In and out of routine at the festival


I write from the depths of a post-book festival hangover.

No, this hangover is not due to alcohol (that one ran its course on Saturday). This hangover is more mental than physical, the kind of brain fog that comes from driving eight hours to Baton Rouge, cramming your whole family into a hotel room for two nights, then driving back up to in Arkansas on Sunday, the work week looms like a thunderstorm in the next day’s forecast.

It has been back to back book festivals for the Cranor family. Last week it was an hour drive to Little Rock. Nothing to do. This trip was different. Three days later, and we’re still recovering.

I’m currently in my basement, trying to get back into the rhythm of writing. My wife, on the other hand, is upstairs trying to get our kids downstairs for a nap.

Our family works best with a routine. Both my parents were teachers. Minus the year I spent abroad – and two months each summer – my whole life has been punctuated by a bell.

My wife and I took the same disciplined approach to parenting. We put our kids to bed at 8 p.m. every night and they wake us up around 6 a.m. every morning. There are no bells, but there is a set schedule, and every second of our life follows it.

My wife’s grandmother, a silver-haired woman we all call “Grandma”, has dementia. That’s why, when we see her, she repeats this same line, often more than once per visit: “Have you ever wondered what you were doing with your time before you had children?

Despite Granny’s diminished mental state, her question is relevant. So sharp, in fact, that it makes me cringe when I realize how much time I wasted before becoming a father.

Which brings me back to Baton Rouge and our choice to take the Cranor kids to the Louisiana Book Festival. It was the third and last festival for me before the end of the year, and when I received the invitation, I almost refused.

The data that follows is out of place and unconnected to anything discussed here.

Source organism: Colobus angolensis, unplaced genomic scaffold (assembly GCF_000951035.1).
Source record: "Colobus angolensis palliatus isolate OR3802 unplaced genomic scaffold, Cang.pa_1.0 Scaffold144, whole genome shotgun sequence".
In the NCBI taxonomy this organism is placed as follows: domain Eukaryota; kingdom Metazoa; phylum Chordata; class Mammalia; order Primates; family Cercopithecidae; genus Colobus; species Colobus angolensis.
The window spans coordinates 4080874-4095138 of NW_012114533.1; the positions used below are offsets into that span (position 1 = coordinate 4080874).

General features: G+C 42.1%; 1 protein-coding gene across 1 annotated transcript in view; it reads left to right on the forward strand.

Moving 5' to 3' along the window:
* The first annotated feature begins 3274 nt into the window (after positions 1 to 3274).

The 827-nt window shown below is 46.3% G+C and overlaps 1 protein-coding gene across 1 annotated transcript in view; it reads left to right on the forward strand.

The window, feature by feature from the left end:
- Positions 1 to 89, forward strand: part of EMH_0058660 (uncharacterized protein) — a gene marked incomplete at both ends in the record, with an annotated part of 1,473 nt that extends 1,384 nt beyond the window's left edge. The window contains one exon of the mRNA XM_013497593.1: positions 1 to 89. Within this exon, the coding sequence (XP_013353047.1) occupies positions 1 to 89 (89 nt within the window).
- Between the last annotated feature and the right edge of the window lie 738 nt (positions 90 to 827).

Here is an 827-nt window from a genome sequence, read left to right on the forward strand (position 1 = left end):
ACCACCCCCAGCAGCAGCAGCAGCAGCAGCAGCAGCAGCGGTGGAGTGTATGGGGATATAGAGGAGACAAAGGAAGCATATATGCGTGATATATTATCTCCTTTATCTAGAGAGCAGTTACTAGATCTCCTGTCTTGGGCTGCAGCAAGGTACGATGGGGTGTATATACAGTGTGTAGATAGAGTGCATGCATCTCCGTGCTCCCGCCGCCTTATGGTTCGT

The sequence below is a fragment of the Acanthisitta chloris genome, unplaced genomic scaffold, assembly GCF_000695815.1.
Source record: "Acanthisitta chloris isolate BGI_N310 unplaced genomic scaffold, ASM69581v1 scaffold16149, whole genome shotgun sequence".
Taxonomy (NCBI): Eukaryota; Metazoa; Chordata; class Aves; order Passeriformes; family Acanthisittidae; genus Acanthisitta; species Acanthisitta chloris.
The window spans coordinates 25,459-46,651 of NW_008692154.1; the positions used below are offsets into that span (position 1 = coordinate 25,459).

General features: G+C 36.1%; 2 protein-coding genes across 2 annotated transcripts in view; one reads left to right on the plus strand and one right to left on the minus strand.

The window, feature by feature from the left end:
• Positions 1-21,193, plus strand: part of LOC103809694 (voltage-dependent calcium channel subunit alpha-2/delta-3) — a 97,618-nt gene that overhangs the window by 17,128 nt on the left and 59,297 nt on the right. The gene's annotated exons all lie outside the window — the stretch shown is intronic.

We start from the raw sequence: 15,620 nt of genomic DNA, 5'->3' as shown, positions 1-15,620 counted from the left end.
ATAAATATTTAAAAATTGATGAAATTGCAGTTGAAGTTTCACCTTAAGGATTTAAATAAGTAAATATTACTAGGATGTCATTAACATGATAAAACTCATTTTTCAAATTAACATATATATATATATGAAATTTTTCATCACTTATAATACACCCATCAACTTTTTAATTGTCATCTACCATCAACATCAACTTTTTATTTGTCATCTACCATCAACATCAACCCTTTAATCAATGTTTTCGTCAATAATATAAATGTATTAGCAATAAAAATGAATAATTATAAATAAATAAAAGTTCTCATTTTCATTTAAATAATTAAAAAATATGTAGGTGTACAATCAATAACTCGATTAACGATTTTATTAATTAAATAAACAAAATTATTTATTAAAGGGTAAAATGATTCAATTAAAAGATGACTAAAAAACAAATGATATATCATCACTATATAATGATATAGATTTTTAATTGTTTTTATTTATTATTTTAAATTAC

I remember looking at my calendar, seeing all the different events piling up, and thinking another trip would be too much. It didn’t help that the LA Book Festival took place on Halloween weekend, a hallowed time at the Cranor house.

I expressed my concern to the event coordinator, and he responded by sending me a link to the Baton Rouge Fifolet Halloween Parade. I watched the attached video, watched all those Mardi Gras-sized floats roll down Convention Street, and decided I’d at least ask my wife, aka “The Boss.”

The Boss didn’t grow up loving Halloween like me. She wasn’t a big reader either. But in the 10 years we’ve been married, she wears ornate suits at the end of every October and now reads a few books a month.

Long story short, The Boss said, “Let’s do it.

And that’s what we’ve done.

We arrived in Baton Rouge on Friday afternoon and took the kids downtown to see Amanda Shaw and her band “The Cute Boys”. We ate jambalaya and got two oversized snow cones. A green. A bruise. My daughter has never stopped dancing. My son fell just before intermission and scratched his hands. The boss retained him for the rest of the show.

That night, I went to an author event and ran into Pulitzer Prize-winning poet Jericho Brown. Later, I chatted with New York Times bestselling author MO Walsh about that time we met at the Yoknapatawpha Writers’ Workshop in Oxford, Miss. see real people in the audience.

As wonderful as all of the author’s events are, nothing topped the Halloween Parade. It was everything the festival coordinator had promised, with a bunch of crazy clowns, a horde of Elvis impersonators and enough spookiness to last us until next year.

It took me a little over half an hour to write the first draft of this column, the time the children finally settled upstairs. Maybe they are sleeping now, already dreaming of our latest adventure. I watch the cursor flash, timing the seconds, each leading us back to our normal routine.

Eli Cranor is an author from Arkansas whose debut novel, “Don’t Know Tough,” is available wherever books are sold. He can be reached via the “Contact” page at the address and found on Twitter @elicranor.


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